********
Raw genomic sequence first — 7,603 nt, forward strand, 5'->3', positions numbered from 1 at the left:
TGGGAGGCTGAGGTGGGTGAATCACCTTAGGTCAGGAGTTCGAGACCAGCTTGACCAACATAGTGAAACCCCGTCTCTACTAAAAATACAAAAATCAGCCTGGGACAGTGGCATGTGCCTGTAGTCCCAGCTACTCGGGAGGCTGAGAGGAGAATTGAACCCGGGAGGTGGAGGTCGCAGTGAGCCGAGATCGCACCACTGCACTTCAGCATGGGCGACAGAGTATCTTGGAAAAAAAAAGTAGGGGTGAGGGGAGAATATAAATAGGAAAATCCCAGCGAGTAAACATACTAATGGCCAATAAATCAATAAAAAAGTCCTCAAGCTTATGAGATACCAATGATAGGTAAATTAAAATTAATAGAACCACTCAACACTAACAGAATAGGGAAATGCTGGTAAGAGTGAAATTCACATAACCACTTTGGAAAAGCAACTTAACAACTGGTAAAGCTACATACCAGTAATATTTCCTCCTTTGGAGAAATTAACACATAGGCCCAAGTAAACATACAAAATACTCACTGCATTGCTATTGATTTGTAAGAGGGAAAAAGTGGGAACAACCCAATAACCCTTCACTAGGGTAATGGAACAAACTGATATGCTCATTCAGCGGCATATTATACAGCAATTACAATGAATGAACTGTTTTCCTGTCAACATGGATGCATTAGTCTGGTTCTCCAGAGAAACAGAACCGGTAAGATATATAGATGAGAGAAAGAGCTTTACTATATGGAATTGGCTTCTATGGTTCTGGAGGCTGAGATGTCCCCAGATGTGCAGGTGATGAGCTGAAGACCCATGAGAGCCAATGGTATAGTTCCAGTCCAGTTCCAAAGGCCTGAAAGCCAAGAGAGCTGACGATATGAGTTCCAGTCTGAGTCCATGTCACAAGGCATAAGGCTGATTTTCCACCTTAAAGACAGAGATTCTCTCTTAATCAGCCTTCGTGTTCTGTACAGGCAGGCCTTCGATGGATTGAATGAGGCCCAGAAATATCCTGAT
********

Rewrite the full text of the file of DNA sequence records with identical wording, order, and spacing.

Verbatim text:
Raw genomic sequence first — 7,603 nt, forward strand, 5'->3', positions numbered from 1 at the left:
TGGGAGGCTGAGGTGGGTGAATCACCTTAGGTCAGGAGTTCGAGACCAGCTTGACCAACATAGTGAAACCCCGTCTCTACTAAAAATACAAAAATCAGCCTGGGACAGTGGCATGTGCCTGTAGTCCCAGCTACTCGGGAGGCTGAGAGGAGAATTGAACCCGGGAGGTGGAGGTCGCAGTGAGCCGAGATCGCACCACTGCACTTCAGCATGGGCGACAGAGTATCTTGGAAAAAAAAAGTAGGGGTGAGGGGAGAATATAAATAGGAAAATCCCAGCGAGTAAACATACTAATGGCCAATAAATCAATAAAAAAGTCCTCAAGCTTATGAGATACCAATGATAGGTAAATTAAAATTAATAGAACCACTCAACACTAACAGAATAGGGAAATGCTGGTAAGAGTGAAATTCACATAACCACTTTGGAAAAGCAACTTAACAACTGGTAAAGCTACATACCAGTAATATTTCCTCCTTTGGAGAAATTAACACATAGGCCCAAGTAAACATACAAAATACTCACTGCATTGCTATTGATTTGTAAGAGGGAAAAAGTGGGAACAACCCAATAACCCTTCACTAGGGTAATGGAACAAACTGATATGCTCATTCAGCGGCATATTATACAGCAATTACAATGAATGAACTGTTTTCCTGTCAACATGGATGCATTAGTCTGGTTCTCCAGAGAAACAGAACCGGTAAGATATATAGATGAGAGAAAGAGCTTTACTATATGGAATTGGCTTCTATGGTTCTGGAGGCTGAGATGTCCCCAGATGTGCAGGTGATGAGCTGAAGACCCATGAGAGCCAATGGTATAGTTCCAGTCCAGTTCCAAAGGCCTGAAAGCCAAGAGAGCTGACGATATGAGTTCCAGTCTGAGTCCATGTCACAAGGCATAAGGCTGATTTTCCACCTTAAAGACAGAGATTCTCTCTTAATCAGCCTTCGTGTTCTGTACAGGCAGGCCTTCGATGGATTGAATGAGGCCCAGAAATATCCTGAT